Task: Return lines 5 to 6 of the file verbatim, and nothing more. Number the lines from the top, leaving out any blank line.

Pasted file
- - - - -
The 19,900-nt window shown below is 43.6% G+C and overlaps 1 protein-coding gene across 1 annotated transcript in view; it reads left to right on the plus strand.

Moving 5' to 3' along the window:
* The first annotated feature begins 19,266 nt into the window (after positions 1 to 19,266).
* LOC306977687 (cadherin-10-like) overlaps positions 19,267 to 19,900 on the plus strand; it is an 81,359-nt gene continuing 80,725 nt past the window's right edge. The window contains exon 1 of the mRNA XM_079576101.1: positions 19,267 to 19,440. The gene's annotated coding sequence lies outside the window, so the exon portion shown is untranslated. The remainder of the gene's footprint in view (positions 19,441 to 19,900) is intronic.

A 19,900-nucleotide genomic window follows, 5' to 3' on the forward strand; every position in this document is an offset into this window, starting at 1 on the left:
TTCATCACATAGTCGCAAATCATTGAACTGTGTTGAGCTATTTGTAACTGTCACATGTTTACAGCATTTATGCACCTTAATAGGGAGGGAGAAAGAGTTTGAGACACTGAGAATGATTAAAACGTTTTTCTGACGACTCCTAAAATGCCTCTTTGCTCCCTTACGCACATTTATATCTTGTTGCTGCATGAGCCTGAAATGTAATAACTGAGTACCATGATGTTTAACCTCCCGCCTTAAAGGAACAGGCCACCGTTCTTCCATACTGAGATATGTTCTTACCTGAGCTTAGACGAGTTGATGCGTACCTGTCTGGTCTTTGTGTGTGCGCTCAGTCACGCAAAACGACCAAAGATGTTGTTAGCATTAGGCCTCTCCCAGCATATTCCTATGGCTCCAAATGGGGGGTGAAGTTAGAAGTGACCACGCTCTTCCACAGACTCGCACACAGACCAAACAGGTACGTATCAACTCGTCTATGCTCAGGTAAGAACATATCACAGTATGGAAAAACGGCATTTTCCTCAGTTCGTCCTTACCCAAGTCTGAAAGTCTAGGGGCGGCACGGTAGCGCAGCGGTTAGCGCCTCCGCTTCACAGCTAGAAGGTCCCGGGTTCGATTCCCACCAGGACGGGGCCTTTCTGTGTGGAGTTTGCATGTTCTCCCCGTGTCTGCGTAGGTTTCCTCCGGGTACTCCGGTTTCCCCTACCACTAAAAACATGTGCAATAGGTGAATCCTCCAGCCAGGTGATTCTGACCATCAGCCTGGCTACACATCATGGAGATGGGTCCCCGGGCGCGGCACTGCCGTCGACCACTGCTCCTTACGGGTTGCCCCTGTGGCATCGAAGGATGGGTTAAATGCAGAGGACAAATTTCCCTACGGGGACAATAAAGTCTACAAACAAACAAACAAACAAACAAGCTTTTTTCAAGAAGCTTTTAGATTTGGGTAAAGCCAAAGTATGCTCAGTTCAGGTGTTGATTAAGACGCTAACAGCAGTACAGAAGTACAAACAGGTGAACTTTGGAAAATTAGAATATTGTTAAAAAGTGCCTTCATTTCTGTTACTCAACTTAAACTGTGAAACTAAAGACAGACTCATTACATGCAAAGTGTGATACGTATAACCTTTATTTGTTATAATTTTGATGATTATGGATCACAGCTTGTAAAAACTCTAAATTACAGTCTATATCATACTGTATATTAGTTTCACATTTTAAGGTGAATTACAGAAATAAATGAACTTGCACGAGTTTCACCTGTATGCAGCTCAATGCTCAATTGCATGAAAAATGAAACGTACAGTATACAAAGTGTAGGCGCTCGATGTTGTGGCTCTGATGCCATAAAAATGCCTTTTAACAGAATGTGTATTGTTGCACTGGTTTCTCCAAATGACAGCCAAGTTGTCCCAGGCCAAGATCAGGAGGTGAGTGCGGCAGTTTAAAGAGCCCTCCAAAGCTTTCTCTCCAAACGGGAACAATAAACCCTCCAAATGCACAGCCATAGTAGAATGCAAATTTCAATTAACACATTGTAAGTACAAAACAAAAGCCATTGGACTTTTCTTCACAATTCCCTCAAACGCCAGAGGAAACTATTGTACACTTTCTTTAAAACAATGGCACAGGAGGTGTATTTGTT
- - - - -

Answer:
A 19,900-nucleotide genomic window follows, 5' to 3' on the forward strand; every position in this document is an offset into this window, starting at 1 on the left:
TTCATCACATAGTCGCAAATCATTGAACTGTGTTGAGCTATTTGTAACTGTCACATGTTTACAGCATTTATGCACCTTAATAGGGAGGGAGAAAGAGTTTGAGACACTGAGAATGATTAAAACGTTTTTCTGACGACTCCTAAAATGCCTCTTTGCTCCCTTACGCACATTTATATCTTGTTGCTGCATGAGCCTGAAATGTAATAACTGAGTACCATGATGTTTAACCTCCCGCCTTAAAGGAACAGGCCACCGTTCTTCCATACTGAGATATGTTCTTACCTGAGCTTAGACGAGTTGATGCGTACCTGTCTGGTCTTTGTGTGTGCGCTCAGTCACGCAAAACGACCAAAGATGTTGTTAGCATTAGGCCTCTCCCAGCATATTCCTATGGCTCCAAATGGGGGGTGAAGTTAGAAGTGACCACGCTCTTCCACAGACTCGCACACAGACCAAACAGGTACGTATCAACTCGTCTATGCTCAGGTAAGAACATATCACAGTATGGAAAAACGGCATTTTCCTCAGTTCGTCCTTACCCAAGTCTGAAAGTCTAGGGGCGGCACGGTAGCGCAGCGGTTAGCGCCTCCGCTTCACAGCTAGAAGGTCCCGGGTTCGATTCCCACCAGGACGGGGCCTTTCTGTGTGGAGTTTGCATGTTCTCCCCGTGTCTGCGTAGGTTTCCTCCGGGTACTCCGGTTTCCCCTACCACTAAAAACATGTGCAATAGGTGAATCCTCCAGCCAGGTGATTCTGACCATCAGCCTGGCTACACATCATGGAGATGGGTCCCCGGGCGCGGCACTGCCGTCGACCACTGCTCCTTACGGGTTGCCCCTGTGGCATCGAAGGATGGGTTAAATGCAGAGGACAAATTTCCCTACGGGGACAATAAAGTCTACAAACAAACAAACAAACAAACAAGCTTTTTTCAAGAAGCTTTTAGATTTGGGTAAAGCCAAAGTATGCTCAGTTCAGGTGTTGATTAAGACGCTAACAGCAGTACAGAAGTACAAACAGGTGAACTTTGGAAAATTAGAATATTGTTAAAAAGTGCCTTCATTTCTGTTACTCAACTTAAACTGTGAAACTAAAGACAGACTCATTACATGCAAAGTGTGATACGTATAACCTTTATTTGTTATAATTTTGATGATTATGGATCACAGCTTGTAAAAACTCTAAATTACAGTCTATATCATACTGTATATTAGTTTCACATTTTAAGGTGAATTACAGAAATAAATGAACTTGCACGAGTTTCACCTGTATGCAGCTCAATGCTCAATTGCATGAAAAATGAAACGTACAGTATACAAAGTGTAGGCGCTCGATGTTGTGGCTCTGATGCCATAAAAATGCCTTTTAACAGAATGTGTATTGTTGCACTGGTTTCTCCAAATGACAGCCAAGTTGTCCCAGGCCAAGATCAGGAGGTGAGTGCGGCAGTTTAAAGAGCCCTCCAAAGCTTTCTCTCCAAACGGGAACAATAAACCCTCCAAATGCACAGCCATAGTAGAATGCAAATTTCAATTAACACATTGTAAGTACAAAACAAAAGCCATTGGACTTTTCTTCACAATTCCCTCAAACGCCAGAGGAAACTATTGTACACTTTCTTTAAAACAATGGCACAGGAGGTGTATTTGTT